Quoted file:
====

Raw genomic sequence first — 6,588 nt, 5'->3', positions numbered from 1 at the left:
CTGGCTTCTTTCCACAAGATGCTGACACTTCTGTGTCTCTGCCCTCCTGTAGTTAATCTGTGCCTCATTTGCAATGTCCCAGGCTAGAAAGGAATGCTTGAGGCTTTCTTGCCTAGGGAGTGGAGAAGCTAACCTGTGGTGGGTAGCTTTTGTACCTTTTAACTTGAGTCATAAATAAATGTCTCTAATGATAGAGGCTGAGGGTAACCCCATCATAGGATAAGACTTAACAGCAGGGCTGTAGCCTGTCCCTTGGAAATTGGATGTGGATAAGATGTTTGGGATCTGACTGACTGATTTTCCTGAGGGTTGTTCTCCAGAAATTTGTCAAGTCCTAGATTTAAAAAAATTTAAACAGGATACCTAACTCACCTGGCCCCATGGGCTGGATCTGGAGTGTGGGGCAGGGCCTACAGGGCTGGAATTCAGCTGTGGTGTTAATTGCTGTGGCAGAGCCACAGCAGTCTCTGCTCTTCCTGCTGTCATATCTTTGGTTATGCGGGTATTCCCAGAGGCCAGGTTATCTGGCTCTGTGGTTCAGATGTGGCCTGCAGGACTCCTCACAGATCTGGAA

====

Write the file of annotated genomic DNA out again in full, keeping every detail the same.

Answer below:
Raw genomic sequence first — 6,588 nt, 5'->3', positions numbered from 1 at the left:
CTGGCTTCTTTCCACAAGATGCTGACACTTCTGTGTCTCTGCCCTCCTGTAGTTAATCTGTGCCTCATTTGCAATGTCCCAGGCTAGAAAGGAATGCTTGAGGCTTTCTTGCCTAGGGAGTGGAGAAGCTAACCTGTGGTGGGTAGCTTTTGTACCTTTTAACTTGAGTCATAAATAAATGTCTCTAATGATAGAGGCTGAGGGTAACCCCATCATAGGATAAGACTTAACAGCAGGGCTGTAGCCTGTCCCTTGGAAATTGGATGTGGATAAGATGTTTGGGATCTGACTGACTGATTTTCCTGAGGGTTGTTCTCCAGAAATTTGTCAAGTCCTAGATTTAAAAAAATTTAAACAGGATACCTAACTCACCTGGCCCCATGGGCTGGATCTGGAGTGTGGGGCAGGGCCTACAGGGCTGGAATTCAGCTGTGGTGTTAATTGCTGTGGCAGAGCCACAGCAGTCTCTGCTCTTCCTGCTGTCATATCTTTGGTTATGCGGGTATTCCCAGAGGCCAGGTTATCTGGCTCTGTGGTTCAGATGTGGCCTGCAGGACTCCTCACAGATCTGGAA